From van life to tiny houses, the popularity of small-space living has exploded in recent years. Trading size for factors such as location, cost, and efficiency, more and more people are ditching the traditional American dream of a "house with a picket fence" and opting for unconventional living spaces. These days, people are making their homes in everything from boats to tree houses, converted military vehicles to truck campers.
The Draw of Living Tiny
Similar to the rising trend of Marie Kondo-style minimalism, tiny-space living enthusiasts tout how having less space and less clutter in their lives leaves more room for the important things, and gives them more flexibility to pursue what they truly love. The cost efficiency isn't bad either; tiny-living is particularly attractive in mountain towns and other popular tourist destinations, where soaring rent and housing prices can drive locals out of town. Those who choose to live a vehicle-based lifestyle can do so rent-free, and while a fancier tiny home can run around $60,000, many of them are constructed using recycled materials, or by repurposing a previous structure, such as a shed, into a living space. This is exactly what Rodney and Marcelle of Seward, Alaska did.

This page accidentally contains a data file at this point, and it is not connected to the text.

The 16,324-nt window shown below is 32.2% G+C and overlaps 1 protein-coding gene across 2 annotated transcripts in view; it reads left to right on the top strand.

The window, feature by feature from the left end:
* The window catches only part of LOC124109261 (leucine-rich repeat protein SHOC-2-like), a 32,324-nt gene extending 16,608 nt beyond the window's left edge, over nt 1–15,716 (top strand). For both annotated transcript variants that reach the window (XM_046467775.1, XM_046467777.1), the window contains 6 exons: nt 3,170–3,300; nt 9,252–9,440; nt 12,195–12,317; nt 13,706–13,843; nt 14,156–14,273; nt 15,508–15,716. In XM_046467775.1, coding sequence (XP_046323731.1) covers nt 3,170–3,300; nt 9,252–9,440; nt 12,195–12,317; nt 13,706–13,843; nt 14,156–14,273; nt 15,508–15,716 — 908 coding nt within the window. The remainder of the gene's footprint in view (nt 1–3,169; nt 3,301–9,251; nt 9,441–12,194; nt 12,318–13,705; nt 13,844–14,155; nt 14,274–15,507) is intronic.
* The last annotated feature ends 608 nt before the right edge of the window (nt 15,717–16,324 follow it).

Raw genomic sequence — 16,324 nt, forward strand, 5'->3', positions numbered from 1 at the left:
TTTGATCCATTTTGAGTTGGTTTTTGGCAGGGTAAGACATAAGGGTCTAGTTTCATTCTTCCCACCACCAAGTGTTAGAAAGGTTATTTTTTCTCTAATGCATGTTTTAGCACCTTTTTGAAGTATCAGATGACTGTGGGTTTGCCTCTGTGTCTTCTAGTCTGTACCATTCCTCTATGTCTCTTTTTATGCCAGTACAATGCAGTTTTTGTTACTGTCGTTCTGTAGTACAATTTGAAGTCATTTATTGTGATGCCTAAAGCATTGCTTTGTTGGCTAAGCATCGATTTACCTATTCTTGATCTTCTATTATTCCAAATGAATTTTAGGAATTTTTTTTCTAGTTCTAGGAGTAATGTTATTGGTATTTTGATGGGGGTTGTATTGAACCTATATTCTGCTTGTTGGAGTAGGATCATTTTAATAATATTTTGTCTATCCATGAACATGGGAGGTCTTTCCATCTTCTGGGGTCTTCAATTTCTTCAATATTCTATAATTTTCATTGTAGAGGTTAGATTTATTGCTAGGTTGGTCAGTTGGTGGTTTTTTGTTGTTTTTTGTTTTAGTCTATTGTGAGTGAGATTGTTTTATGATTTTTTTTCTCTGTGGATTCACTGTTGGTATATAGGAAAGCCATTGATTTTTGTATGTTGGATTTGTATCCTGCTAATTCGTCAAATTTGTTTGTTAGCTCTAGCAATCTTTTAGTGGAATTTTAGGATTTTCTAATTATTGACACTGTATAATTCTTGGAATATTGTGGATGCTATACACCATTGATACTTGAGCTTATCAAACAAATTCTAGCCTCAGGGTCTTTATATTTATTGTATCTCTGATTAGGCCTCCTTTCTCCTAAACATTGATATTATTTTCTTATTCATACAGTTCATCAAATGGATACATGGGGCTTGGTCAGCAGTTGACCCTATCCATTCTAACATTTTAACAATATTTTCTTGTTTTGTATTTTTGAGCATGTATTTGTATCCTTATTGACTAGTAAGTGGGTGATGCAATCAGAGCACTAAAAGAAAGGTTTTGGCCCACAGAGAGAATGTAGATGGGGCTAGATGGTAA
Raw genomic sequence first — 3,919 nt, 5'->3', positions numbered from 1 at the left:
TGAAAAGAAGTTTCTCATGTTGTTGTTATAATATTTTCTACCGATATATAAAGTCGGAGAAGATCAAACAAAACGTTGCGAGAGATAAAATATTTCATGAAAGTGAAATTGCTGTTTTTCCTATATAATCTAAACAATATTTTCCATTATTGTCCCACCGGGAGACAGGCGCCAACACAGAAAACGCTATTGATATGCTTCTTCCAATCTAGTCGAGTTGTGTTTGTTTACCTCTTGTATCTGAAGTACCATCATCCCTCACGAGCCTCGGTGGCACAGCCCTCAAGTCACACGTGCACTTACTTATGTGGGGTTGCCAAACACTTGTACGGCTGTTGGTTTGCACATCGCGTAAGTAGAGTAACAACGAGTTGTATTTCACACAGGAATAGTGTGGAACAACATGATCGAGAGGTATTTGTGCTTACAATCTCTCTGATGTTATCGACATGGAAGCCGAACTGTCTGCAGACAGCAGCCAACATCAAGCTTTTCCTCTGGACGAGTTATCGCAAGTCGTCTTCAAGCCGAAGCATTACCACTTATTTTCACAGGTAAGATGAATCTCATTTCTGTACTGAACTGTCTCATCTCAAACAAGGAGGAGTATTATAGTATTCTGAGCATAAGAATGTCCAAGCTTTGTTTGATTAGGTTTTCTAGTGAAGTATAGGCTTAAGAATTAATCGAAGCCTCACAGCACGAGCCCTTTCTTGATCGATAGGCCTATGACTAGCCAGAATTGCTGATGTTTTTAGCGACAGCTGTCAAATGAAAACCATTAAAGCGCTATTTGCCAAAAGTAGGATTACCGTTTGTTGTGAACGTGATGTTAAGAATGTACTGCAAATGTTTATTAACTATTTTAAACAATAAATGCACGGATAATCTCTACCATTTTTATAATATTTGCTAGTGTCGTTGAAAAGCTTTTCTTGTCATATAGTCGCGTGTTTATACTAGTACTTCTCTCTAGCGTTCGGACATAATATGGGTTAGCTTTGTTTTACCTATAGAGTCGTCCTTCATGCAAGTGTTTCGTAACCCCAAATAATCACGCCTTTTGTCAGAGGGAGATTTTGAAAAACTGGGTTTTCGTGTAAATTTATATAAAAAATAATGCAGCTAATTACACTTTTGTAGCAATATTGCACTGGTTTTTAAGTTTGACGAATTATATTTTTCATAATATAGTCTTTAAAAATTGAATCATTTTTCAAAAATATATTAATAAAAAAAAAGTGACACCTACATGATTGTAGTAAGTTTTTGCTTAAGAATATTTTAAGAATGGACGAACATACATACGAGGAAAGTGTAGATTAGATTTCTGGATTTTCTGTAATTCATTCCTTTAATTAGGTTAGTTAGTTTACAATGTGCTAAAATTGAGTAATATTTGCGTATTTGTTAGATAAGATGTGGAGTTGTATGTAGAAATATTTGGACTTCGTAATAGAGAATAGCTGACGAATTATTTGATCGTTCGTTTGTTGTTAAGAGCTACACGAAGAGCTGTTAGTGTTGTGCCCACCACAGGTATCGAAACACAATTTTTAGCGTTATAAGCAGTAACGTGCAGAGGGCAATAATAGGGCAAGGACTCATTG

The Story of a Shed in Seward
Seward is a beautiful town in south-central Alaska. Situated on the ocean, visitors flock to the small town for fishing, whale-watching, and boat tours, and the town lives off this tourism. With such huge numbers of visitors every summer, Rodney and Marcelle decided to start renting out their regular home to guests during the summers. However, they needed a place to stay as well. Their solution was to build a beautiful tiny home in their 12x16 shed.
Groove-trimmed with nautical rope and decorated with artwork by Marcelle, the shed is a beautiful, homey living space. And with a two-seat recliner, a big TV, an open-space closet, a full kitchen, a lofted bed, and a shower, the home has everything needed to live a comfortable life. A deck with a grill, hanging basket, and herbs increases the living space and lets Rodney and Marcelle enjoy a fire and a glass of wine outside.
Rodney says living in a tiny home every summer allows them to evaluate their belongings every year and they get rid of anything they didn't use the previous season (the Hawaiian shirts stay though), reducing the overall clutter in their lives. They love sharing their main home with guests and plan on 'living tiny' indefinitely.
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